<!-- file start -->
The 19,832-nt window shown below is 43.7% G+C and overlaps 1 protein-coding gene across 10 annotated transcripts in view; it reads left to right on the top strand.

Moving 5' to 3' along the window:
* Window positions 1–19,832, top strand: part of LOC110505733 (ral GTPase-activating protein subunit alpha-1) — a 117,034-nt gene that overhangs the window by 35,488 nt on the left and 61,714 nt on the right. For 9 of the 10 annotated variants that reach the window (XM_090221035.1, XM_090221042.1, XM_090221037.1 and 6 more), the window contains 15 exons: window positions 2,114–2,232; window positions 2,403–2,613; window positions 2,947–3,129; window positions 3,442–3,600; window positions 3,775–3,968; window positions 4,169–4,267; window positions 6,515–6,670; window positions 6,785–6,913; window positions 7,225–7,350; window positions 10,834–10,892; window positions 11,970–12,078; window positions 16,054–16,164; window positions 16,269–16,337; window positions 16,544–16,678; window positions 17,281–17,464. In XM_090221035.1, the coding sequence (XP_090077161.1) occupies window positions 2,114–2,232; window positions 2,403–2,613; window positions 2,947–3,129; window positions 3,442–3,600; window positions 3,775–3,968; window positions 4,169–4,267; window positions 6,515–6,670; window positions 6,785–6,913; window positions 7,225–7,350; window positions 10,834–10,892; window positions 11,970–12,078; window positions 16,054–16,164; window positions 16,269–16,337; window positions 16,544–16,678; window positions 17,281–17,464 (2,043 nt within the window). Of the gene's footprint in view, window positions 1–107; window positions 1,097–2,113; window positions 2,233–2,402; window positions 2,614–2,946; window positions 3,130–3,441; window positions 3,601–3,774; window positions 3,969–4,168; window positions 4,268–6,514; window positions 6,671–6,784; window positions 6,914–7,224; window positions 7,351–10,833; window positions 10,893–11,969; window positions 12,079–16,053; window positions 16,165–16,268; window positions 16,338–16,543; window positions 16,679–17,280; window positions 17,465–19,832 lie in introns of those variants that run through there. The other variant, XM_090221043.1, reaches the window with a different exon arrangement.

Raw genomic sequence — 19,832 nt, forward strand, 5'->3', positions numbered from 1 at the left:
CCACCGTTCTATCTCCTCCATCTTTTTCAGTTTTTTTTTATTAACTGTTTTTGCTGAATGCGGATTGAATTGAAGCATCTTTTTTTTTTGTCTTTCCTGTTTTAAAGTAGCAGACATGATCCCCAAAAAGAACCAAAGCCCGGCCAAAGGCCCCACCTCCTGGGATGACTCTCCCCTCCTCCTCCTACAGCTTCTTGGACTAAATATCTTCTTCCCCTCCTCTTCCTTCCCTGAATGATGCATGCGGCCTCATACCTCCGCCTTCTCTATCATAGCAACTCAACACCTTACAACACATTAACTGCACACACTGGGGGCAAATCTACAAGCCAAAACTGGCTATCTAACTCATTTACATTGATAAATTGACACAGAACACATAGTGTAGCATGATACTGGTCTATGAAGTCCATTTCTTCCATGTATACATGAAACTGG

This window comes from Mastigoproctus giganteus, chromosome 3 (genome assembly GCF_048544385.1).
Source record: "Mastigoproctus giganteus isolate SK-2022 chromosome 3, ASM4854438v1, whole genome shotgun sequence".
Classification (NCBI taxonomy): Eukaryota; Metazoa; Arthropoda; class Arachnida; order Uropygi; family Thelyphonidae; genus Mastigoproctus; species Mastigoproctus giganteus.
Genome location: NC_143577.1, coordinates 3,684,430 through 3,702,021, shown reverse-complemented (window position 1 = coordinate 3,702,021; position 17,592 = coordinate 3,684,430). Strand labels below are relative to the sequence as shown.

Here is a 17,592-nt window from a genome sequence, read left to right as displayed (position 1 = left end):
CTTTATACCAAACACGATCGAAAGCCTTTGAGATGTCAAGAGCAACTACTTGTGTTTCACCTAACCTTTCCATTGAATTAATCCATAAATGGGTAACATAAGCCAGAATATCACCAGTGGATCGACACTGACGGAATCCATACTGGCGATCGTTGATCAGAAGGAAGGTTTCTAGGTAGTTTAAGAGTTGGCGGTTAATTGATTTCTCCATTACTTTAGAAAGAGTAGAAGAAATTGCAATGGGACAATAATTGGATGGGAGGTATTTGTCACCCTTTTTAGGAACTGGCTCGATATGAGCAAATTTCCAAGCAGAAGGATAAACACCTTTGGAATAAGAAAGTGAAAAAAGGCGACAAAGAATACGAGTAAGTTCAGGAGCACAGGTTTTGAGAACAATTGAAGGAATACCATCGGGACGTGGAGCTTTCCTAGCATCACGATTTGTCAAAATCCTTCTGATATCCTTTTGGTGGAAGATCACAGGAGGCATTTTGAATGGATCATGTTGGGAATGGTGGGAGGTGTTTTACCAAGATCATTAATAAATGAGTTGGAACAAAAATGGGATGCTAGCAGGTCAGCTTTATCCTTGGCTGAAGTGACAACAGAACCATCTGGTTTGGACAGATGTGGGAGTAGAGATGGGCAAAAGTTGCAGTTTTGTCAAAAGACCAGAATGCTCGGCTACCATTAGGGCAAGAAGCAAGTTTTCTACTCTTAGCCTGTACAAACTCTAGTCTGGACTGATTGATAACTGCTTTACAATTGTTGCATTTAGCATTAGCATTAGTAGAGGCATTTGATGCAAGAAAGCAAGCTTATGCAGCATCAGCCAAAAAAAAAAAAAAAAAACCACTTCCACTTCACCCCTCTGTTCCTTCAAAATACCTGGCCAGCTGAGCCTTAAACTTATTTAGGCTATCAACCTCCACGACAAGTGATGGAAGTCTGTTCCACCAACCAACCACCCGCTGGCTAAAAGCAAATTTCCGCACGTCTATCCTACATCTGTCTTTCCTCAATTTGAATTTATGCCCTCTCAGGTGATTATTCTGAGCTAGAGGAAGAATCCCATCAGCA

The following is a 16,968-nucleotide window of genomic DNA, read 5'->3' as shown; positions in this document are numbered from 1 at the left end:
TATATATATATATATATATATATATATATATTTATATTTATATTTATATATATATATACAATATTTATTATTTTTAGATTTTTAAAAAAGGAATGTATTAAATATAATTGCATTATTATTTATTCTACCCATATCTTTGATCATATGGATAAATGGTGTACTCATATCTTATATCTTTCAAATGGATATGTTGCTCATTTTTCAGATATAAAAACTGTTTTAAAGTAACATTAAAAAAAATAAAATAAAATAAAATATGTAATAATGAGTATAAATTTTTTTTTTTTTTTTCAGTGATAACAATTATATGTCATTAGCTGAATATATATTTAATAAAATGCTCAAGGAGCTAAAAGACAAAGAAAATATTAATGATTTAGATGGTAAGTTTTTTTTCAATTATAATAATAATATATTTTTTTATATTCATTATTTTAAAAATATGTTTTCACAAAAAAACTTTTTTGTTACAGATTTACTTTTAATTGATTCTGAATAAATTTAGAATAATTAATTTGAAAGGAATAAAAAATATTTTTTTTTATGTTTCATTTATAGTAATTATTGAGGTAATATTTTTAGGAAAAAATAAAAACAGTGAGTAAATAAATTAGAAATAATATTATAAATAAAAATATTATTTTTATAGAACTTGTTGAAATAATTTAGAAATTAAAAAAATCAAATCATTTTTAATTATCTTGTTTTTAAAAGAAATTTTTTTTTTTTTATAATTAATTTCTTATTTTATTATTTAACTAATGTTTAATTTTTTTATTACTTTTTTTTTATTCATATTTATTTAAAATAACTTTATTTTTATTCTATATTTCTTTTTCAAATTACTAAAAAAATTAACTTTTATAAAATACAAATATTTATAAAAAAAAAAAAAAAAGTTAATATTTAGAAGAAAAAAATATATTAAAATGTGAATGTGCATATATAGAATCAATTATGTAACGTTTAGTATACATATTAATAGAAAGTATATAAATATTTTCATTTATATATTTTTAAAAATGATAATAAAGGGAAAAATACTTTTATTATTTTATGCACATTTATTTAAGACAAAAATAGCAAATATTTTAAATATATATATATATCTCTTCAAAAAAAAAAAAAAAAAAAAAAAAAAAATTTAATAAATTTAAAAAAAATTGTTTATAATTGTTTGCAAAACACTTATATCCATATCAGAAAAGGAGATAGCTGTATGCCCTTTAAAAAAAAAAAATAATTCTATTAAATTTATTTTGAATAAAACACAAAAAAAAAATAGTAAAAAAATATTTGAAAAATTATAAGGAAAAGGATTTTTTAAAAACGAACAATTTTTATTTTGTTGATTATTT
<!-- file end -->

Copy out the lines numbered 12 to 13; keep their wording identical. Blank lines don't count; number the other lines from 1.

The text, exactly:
The following is a 16,968-nucleotide window of genomic DNA, read 5'->3' as shown; positions in this document are numbered from 1 at the left end:
TATATATATATATATATATATATATATATATTTATATTTATATTTATATATATATATACAATATTTATTATTTTTAGATTTTTAAAAAAGGAATGTATTAAATATAATTGCATTATTATTTATTCTACCCATATCTTTGATCATATGGATAAATGGTGTACTCATATCTTATATCTTTCAAATGGATATGTTGCTCATTTTTCAGATATAAAAACTGTTTTAAAGTAACATTAAAAAAAATAAAATAAAATAAAATATGTAATAATGAGTATAAATTTTTTTTTTTTTTTTCAGTGATAACAATTATATGTCATTAGCTGAATATATATTTAATAAAATGCTCAAGGAGCTAAAAGACAAAGAAAATATTAATGATTTAGATGGTAAGTTTTTTTTCAATTATAATAATAATATATTTTTTTATATTCATTATTTTAAAAATATGTTTTCACAAAAAAACTTTTTTGTTACAGATTTACTTTTAATTGATTCTGAATAAATTTAGAATAATTAATTTGAAAGGAATAAAAAATATTTTTTTTTATGTTTCATTTATAGTAATTATTGAGGTAATATTTTTAGGAAAAAATAAAAACAGTGAGTAAATAAATTAGAAATAATATTATAAATAAAAATATTATTTTTATAGAACTTGTTGAAATAATTTAGAAATTAAAAAAATCAAATCATTTTTAATTATCTTGTTTTTAAAAGAAATTTTTTTTTTTTTATAATTAATTTCTTATTTTATTATTTAACTAATGTTTAATTTTTTTATTACTTTTTTTTTATTCATATTTATTTAAAATAACTTTATTTTTATTCTATATTTCTTTTTCAAATTACTAAAAAAATTAACTTTTATAAAATACAAATATTTATAAAAAAAAAAAAAAAAGTTAATATTTAGAAGAAAAAAATATATTAAAATGTGAATGTGCATATATAGAATCAATTATGTAACGTTTAGTATACATATTAATAGAAAGTATATAAATATTTTCATTTATATATTTTTAAAAATGATAATAAAGGGAAAAATACTTTTATTATTTTATGCACATTTATTTAAGACAAAAATAGCAAATATTTTAAATATATATATATATCTCTTCAAAAAAAAAAAAAAAAAAAAAAAAAAAATTTAATAAATTTAAAAAAAATTGTTTATAATTGTTTGCAAAACACTTATATCCATATCAGAAAAGGAGATAGCTGTATGCCCTTTAAAAAAAAAAAATAATTCTATTAAATTTATTTTGAATAAAACACAAAAAAAAAATAGTAAAAAAATATTTGAAAAATTATAAGGAAAAGGATTTTTTAAAAACGAACAATTTTTATTTTGTTGATTATTT